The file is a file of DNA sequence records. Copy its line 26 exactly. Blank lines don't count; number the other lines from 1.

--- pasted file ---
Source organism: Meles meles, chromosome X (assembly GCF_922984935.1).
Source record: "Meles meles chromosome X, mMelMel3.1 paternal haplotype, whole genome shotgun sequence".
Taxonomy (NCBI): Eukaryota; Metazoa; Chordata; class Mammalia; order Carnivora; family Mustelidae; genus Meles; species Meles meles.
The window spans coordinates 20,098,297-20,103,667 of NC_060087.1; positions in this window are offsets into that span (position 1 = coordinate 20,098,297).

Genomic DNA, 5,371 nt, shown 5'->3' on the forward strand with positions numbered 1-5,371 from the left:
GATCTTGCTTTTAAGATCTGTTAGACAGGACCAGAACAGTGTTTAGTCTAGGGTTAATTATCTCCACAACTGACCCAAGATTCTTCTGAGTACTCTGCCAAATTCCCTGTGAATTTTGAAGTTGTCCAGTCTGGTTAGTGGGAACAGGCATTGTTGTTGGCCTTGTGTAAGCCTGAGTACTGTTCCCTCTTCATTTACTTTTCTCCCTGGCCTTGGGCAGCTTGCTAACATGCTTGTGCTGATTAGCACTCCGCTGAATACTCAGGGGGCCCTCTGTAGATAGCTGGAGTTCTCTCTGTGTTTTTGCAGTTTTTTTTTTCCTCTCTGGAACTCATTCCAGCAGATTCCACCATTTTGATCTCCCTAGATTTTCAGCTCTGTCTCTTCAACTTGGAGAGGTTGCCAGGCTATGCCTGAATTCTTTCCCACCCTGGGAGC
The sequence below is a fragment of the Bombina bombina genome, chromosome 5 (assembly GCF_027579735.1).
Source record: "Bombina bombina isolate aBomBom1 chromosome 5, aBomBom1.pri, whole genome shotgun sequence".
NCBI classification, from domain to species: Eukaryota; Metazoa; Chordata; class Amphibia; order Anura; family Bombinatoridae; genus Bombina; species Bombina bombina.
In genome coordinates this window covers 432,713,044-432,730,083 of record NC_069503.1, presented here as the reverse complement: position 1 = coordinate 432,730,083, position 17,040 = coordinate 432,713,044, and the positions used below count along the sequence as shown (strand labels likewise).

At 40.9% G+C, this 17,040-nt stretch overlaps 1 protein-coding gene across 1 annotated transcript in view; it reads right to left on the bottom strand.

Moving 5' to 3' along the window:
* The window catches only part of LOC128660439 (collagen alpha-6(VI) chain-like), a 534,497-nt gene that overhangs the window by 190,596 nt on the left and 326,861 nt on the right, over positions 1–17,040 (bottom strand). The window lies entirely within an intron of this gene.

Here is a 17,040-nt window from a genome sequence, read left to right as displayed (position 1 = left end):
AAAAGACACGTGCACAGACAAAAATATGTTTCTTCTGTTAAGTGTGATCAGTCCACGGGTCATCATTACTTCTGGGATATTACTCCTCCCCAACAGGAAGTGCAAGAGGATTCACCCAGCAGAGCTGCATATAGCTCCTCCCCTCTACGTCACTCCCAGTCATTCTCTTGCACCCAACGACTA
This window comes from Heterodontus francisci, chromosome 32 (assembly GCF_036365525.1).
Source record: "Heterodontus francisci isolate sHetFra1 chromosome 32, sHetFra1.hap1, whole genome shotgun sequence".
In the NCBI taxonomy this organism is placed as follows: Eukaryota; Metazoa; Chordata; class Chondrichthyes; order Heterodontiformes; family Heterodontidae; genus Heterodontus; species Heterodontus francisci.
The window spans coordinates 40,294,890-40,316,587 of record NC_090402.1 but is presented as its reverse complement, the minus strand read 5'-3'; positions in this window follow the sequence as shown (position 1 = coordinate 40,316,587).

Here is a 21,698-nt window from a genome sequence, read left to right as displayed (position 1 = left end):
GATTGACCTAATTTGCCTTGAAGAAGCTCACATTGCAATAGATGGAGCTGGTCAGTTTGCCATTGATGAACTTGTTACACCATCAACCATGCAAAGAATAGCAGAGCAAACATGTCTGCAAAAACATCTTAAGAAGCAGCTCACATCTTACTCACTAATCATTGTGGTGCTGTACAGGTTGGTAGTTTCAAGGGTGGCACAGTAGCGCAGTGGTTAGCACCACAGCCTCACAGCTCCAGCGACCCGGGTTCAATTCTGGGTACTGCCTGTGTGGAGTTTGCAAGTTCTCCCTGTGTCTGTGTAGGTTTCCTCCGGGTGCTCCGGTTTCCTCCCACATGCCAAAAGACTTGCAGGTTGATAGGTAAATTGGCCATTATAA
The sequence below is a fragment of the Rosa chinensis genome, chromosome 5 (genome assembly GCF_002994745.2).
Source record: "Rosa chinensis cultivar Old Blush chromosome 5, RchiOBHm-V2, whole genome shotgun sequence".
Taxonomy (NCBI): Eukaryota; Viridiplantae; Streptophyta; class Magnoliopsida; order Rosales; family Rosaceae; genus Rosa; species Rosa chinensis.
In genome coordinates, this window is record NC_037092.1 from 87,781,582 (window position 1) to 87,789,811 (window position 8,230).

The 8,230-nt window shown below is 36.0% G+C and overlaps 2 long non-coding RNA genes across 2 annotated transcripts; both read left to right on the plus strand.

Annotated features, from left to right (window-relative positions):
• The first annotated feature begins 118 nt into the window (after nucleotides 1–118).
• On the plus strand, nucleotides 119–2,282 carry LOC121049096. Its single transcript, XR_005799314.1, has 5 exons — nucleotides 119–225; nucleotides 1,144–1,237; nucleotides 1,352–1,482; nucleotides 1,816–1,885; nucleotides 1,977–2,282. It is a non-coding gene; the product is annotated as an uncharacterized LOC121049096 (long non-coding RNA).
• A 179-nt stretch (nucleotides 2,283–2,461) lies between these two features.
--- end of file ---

The 8,230-nt window shown below is 36.0% G+C and overlaps 2 long non-coding RNA genes across 2 annotated transcripts; both read left to right on the plus strand.